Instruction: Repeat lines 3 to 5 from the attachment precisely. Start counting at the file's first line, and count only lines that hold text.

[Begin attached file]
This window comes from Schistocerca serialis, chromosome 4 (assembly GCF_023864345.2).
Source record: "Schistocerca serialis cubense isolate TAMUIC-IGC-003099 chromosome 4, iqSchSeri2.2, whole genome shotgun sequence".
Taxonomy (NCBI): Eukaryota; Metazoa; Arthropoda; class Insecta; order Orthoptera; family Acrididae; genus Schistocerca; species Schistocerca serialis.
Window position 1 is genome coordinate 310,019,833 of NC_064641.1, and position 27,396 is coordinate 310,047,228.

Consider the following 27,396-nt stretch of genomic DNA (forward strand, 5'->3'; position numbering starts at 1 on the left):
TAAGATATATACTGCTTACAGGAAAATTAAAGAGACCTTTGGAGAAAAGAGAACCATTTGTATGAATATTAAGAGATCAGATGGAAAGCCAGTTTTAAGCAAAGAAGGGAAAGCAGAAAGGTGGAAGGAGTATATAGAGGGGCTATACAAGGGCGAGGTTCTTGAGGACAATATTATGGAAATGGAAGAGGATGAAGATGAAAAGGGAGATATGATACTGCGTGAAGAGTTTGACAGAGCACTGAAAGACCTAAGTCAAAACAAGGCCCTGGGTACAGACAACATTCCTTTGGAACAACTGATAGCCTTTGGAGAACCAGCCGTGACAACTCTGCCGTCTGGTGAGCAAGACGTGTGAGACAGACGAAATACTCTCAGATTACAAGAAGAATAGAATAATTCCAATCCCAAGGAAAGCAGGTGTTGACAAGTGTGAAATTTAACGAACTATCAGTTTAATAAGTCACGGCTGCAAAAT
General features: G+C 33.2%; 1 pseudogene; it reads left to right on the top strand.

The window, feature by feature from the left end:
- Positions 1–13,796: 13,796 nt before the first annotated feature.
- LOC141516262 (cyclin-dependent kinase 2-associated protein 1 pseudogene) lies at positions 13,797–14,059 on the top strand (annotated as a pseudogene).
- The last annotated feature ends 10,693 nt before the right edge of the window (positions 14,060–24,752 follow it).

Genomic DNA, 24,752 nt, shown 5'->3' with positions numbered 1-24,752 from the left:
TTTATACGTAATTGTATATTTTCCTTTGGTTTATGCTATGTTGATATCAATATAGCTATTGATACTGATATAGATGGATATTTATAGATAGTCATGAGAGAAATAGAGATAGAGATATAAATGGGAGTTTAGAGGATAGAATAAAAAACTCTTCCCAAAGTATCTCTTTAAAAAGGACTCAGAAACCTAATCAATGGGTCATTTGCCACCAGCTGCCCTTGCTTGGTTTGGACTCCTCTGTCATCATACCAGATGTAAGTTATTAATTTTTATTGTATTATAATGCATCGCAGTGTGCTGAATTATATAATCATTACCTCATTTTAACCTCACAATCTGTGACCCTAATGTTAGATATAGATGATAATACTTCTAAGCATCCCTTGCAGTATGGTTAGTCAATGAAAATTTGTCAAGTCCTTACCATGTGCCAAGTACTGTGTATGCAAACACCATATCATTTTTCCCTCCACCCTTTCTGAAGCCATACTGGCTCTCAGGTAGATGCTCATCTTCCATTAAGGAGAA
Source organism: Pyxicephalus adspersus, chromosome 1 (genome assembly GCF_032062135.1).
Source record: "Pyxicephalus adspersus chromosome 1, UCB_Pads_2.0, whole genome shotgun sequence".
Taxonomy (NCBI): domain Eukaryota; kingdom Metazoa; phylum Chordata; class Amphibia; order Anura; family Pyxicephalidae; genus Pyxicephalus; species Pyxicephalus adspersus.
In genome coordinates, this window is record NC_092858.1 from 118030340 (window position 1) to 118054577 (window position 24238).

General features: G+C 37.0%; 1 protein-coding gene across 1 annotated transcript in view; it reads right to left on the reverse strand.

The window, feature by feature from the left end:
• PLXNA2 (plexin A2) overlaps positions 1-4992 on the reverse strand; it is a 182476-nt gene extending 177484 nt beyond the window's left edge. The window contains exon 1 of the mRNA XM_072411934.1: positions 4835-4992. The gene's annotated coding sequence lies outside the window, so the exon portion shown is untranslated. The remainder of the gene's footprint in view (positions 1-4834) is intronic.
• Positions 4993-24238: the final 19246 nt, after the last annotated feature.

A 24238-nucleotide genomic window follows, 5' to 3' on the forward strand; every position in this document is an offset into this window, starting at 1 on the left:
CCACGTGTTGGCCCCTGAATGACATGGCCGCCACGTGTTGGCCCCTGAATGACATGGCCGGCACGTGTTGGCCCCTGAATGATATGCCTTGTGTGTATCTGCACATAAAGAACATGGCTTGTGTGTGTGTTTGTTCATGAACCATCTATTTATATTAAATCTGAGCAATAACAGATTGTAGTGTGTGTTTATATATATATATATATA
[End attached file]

Taxonomy (NCBI): Eukaryota; Metazoa; Arthropoda; class Insecta; order Orthoptera; family Acrididae; genus Schistocerca; species Schistocerca serialis.
Window position 1 is genome coordinate 310,019,833 of NC_064641.1, and position 27,396 is coordinate 310,047,228.

Consider the following 27,396-nt stretch of genomic DNA (forward strand, 5'->3'; position numbering starts at 1 on the left):